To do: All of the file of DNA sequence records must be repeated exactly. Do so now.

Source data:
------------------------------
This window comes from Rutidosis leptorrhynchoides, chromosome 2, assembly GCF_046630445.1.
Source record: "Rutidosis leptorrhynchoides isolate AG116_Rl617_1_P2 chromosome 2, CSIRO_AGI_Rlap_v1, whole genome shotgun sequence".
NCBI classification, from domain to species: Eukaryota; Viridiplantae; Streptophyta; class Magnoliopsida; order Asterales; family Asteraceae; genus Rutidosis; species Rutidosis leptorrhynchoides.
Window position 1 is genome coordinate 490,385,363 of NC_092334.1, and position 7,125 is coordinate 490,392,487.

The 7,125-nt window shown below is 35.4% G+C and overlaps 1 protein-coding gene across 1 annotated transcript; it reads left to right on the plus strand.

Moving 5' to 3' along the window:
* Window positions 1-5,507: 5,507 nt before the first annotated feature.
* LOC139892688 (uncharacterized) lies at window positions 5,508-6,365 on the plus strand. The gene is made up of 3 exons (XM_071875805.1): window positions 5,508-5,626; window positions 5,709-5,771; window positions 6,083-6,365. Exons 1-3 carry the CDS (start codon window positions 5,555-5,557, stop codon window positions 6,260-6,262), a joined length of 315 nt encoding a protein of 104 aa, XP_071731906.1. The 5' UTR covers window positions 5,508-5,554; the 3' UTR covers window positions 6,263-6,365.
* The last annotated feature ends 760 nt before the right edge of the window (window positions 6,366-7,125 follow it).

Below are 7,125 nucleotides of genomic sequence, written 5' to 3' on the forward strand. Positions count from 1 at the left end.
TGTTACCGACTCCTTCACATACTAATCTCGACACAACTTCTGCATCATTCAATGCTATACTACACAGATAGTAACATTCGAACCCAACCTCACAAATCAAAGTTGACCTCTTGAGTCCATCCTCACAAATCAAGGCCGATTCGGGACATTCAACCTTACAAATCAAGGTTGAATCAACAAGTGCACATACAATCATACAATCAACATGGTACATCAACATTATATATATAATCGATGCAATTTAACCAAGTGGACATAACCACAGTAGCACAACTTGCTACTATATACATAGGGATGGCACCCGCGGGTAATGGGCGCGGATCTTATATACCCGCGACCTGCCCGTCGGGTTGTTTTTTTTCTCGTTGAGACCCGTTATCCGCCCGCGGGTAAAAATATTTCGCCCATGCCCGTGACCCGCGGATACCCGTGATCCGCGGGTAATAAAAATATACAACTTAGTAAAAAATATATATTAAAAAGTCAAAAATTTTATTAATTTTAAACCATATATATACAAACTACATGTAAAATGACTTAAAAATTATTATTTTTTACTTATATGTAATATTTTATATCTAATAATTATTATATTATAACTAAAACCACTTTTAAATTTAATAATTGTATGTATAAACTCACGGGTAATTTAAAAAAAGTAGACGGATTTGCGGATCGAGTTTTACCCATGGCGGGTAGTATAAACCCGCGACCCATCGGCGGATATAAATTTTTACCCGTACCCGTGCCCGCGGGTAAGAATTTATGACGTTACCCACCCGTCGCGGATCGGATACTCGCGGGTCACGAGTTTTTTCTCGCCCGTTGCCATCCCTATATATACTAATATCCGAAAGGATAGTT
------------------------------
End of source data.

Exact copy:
This window comes from Rutidosis leptorrhynchoides, chromosome 2, assembly GCF_046630445.1.
Source record: "Rutidosis leptorrhynchoides isolate AG116_Rl617_1_P2 chromosome 2, CSIRO_AGI_Rlap_v1, whole genome shotgun sequence".
NCBI classification, from domain to species: Eukaryota; Viridiplantae; Streptophyta; class Magnoliopsida; order Asterales; family Asteraceae; genus Rutidosis; species Rutidosis leptorrhynchoides.
Window position 1 is genome coordinate 490,385,363 of NC_092334.1, and position 7,125 is coordinate 490,392,487.

The 7,125-nt window shown below is 35.4% G+C and overlaps 1 protein-coding gene across 1 annotated transcript; it reads left to right on the plus strand.

Moving 5' to 3' along the window:
* Window positions 1-5,507: 5,507 nt before the first annotated feature.
* LOC139892688 (uncharacterized) lies at window positions 5,508-6,365 on the plus strand. The gene is made up of 3 exons (XM_071875805.1): window positions 5,508-5,626; window positions 5,709-5,771; window positions 6,083-6,365. Exons 1-3 carry the CDS (start codon window positions 5,555-5,557, stop codon window positions 6,260-6,262), a joined length of 315 nt encoding a protein of 104 aa, XP_071731906.1. The 5' UTR covers window positions 5,508-5,554; the 3' UTR covers window positions 6,263-6,365.
* The last annotated feature ends 760 nt before the right edge of the window (window positions 6,366-7,125 follow it).

Below are 7,125 nucleotides of genomic sequence, written 5' to 3' on the forward strand. Positions count from 1 at the left end.
TGTTACCGACTCCTTCACATACTAATCTCGACACAACTTCTGCATCATTCAATGCTATACTACACAGATAGTAACATTCGAACCCAACCTCACAAATCAAAGTTGACCTCTTGAGTCCATCCTCACAAATCAAGGCCGATTCGGGACATTCAACCTTACAAATCAAGGTTGAATCAACAAGTGCACATACAATCATACAATCAACATGGTACATCAACATTATATATATAATCGATGCAATTTAACCAAGTGGACATAACCACAGTAGCACAACTTGCTACTATATACATAGGGATGGCACCCGCGGGTAATGGGCGCGGATCTTATATACCCGCGACCTGCCCGTCGGGTTGTTTTTTTTCTCGTTGAGACCCGTTATCCGCCCGCGGGTAAAAATATTTCGCCCATGCCCGTGACCCGCGGATACCCGTGATCCGCGGGTAATAAAAATATACAACTTAGTAAAAAATATATATTAAAAAGTCAAAAATTTTATTAATTTTAAACCATATATATACAAACTACATGTAAAATGACTTAAAAATTATTATTTTTTACTTATATGTAATATTTTATATCTAATAATTATTATATTATAACTAAAACCACTTTTAAATTTAATAATTGTATGTATAAACTCACGGGTAATTTAAAAAAAGTAGACGGATTTGCGGATCGAGTTTTACCCATGGCGGGTAGTATAAACCCGCGACCCATCGGCGGATATAAATTTTTACCCGTACCCGTGCCCGCGGGTAAGAATTTATGACGTTACCCACCCGTCGCGGATCGGATACTCGCGGGTCACGAGTTTTTTCTCGCCCGTTGCCATCCCTATATATACTAATATCCGAAAGGATAGTT